Southwestern Ontario, especially along the north shore of Lake Erie, is a unique corner of Canada. Because of its southerly latitude and the climate modifying effects of shallow Lake Erie, it has a climate and vegetation unlike that anywhere else in Canada. In fact, they refer to the tall deciduous forests as “Carolinian” because of their similarity to the Carolinas in the U.S.
It’s often referred to somewhat jokingly as the “banana belt” because of this climate. Of course no bananas grow, but you’ll see trees like cottonwoods and other more southerly species. And the farms grow products like tobacco and tomatoes. At Point Pelee, the southern tip of mainland Canada, my GPS showed a latitude of 41º 54′ 32″ — roughly the latitude of Istanbul, Rome, Barcelona and northern California.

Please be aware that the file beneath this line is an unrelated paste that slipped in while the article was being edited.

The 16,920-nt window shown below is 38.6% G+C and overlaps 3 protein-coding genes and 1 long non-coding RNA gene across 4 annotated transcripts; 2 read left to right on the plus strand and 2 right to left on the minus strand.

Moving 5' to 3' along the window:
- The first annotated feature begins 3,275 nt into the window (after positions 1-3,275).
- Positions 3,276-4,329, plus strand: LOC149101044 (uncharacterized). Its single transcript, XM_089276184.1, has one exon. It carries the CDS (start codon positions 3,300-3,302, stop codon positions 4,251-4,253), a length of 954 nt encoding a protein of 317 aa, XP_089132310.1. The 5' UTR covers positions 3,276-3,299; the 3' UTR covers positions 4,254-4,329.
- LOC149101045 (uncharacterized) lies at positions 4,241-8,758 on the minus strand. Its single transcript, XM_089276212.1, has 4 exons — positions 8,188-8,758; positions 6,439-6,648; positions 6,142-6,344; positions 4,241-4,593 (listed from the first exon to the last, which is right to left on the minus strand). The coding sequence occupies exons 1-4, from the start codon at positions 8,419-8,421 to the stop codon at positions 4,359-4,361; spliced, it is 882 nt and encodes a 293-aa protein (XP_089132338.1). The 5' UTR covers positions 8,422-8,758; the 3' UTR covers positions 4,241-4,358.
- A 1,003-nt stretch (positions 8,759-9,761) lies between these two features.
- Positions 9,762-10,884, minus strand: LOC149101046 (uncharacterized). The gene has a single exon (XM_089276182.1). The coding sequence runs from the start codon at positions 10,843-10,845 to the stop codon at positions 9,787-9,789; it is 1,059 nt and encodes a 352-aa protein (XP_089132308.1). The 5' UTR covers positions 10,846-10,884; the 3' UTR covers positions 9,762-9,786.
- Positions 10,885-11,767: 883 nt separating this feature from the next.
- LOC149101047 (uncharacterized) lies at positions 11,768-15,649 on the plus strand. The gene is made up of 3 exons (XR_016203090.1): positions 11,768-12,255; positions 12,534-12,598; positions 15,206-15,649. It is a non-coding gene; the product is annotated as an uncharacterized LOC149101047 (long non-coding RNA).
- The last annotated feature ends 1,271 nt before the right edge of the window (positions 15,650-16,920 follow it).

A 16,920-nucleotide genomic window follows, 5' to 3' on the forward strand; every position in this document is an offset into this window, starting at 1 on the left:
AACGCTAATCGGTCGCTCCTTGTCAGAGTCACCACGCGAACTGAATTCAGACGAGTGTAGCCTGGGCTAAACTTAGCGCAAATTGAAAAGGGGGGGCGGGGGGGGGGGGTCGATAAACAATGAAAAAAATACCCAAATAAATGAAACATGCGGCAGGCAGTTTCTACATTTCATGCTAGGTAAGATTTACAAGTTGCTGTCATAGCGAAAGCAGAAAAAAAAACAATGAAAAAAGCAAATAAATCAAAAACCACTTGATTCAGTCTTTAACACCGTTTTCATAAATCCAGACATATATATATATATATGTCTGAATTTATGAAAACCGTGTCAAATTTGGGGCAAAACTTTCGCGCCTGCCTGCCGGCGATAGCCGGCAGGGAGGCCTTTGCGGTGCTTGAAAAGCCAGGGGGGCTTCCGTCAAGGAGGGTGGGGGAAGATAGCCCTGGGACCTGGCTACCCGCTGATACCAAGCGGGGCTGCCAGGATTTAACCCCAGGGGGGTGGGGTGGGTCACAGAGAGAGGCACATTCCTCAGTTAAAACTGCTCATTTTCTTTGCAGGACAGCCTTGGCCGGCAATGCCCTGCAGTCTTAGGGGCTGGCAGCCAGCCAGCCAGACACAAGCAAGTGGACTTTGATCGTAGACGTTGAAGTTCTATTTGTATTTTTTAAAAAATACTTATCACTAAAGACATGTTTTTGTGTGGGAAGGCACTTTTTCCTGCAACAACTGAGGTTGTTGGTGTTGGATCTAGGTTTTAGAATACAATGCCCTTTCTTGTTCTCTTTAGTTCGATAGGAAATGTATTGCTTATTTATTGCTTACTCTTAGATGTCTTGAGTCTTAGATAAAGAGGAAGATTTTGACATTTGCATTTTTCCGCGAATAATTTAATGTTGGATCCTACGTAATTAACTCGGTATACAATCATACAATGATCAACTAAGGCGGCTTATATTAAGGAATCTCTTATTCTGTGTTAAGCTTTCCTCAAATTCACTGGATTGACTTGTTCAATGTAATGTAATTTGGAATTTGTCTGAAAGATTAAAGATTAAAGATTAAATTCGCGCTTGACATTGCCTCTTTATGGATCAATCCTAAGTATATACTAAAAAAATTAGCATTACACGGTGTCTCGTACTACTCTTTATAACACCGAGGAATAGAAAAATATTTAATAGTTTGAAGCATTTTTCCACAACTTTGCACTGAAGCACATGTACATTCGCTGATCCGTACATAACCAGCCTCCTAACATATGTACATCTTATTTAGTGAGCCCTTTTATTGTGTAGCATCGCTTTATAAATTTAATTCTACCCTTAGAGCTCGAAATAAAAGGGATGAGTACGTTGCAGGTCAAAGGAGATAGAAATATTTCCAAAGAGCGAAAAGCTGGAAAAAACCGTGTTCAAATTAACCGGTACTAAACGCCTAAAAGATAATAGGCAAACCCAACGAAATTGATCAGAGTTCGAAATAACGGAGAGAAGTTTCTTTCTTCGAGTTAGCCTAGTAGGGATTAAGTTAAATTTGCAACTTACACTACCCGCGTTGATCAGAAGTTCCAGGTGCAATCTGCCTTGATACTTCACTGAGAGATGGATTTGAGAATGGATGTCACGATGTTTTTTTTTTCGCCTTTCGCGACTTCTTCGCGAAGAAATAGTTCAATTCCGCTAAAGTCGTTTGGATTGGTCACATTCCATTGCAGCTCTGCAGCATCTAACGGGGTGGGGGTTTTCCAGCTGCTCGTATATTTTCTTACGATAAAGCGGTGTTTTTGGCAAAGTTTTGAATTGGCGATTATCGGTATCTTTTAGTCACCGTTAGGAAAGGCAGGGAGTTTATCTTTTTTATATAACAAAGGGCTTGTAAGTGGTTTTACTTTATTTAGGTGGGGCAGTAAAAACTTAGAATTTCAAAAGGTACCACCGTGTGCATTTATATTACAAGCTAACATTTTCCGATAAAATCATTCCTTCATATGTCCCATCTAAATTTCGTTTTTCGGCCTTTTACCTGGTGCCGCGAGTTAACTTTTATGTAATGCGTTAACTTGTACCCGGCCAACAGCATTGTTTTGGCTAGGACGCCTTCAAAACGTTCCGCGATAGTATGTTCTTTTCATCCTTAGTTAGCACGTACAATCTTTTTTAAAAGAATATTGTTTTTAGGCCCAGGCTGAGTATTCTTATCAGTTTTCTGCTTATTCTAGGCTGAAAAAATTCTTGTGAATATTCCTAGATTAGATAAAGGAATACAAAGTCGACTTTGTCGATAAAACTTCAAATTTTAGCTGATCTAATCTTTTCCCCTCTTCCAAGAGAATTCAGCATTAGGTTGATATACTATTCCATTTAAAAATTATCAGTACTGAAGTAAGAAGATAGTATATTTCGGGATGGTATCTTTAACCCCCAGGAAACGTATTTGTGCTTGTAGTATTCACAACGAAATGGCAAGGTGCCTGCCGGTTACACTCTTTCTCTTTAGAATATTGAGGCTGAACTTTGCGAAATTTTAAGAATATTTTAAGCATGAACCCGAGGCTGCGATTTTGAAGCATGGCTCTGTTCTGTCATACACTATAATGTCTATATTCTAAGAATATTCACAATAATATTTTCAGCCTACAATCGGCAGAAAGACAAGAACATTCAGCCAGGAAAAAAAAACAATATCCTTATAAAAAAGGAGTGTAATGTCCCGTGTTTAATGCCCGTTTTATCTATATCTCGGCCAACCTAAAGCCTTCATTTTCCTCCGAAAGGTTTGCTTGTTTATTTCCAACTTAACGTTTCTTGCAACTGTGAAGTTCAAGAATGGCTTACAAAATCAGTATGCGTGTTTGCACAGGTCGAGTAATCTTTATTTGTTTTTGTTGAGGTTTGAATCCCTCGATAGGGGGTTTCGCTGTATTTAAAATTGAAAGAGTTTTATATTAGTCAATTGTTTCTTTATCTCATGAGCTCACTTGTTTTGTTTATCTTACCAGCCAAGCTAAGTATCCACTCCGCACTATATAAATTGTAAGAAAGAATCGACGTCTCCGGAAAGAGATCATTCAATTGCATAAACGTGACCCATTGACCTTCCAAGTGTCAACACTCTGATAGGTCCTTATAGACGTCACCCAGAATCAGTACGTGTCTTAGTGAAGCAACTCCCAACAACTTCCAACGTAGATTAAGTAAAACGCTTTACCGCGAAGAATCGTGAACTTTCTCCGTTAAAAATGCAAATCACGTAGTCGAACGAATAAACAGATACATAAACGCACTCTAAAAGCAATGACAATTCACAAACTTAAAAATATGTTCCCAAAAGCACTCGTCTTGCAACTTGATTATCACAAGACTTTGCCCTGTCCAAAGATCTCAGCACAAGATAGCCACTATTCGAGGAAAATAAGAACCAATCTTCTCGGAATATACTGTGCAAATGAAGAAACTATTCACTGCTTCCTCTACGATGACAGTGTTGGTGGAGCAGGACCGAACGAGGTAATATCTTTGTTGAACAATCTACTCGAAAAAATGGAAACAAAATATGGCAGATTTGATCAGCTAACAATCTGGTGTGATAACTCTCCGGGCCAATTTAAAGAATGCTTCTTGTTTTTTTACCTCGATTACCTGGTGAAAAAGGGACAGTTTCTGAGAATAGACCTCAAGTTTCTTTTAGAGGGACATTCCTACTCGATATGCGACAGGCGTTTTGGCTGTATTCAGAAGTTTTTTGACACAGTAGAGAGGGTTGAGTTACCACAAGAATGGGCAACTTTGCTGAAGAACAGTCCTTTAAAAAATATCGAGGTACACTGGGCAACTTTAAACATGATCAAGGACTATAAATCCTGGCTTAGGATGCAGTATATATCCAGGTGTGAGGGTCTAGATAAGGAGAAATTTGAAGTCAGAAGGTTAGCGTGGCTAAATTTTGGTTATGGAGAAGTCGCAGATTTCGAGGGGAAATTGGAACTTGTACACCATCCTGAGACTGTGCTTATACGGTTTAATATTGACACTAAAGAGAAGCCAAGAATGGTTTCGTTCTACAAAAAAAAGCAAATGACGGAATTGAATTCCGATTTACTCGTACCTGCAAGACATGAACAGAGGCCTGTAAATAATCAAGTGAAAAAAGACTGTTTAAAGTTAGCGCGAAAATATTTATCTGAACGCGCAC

Like many other parts of southern Ontario, away from the areas that have been filled with urban sprawl in recent decades, southwestern Ontario has many old Loyalist communities with beautiful old stone buildings.
Other than one brief previous journey, I’d never really visited this region before, except passing through on the 401 freeway. This was a chance to get onto the back roads and photograph some of the rural settings.
Here are a few shots I took of the area. I selected these to be representative, and they aren’t necessarily the best shots.
I began this blog for the one-time purpose of a trip to Central America in the winter of 2008-09.
It’s now time to give it a new life.
I plan to write about my interest in photography, and also about the subjects of my photos — often the backroads of Ontario and Quebec, or the streets of their cities.
I am currently on a trip to southwestern Ontario, the shores of lakes Erie and Huron, a part of Ontario I know the least.
I’ll post a few notes and photos from my journey.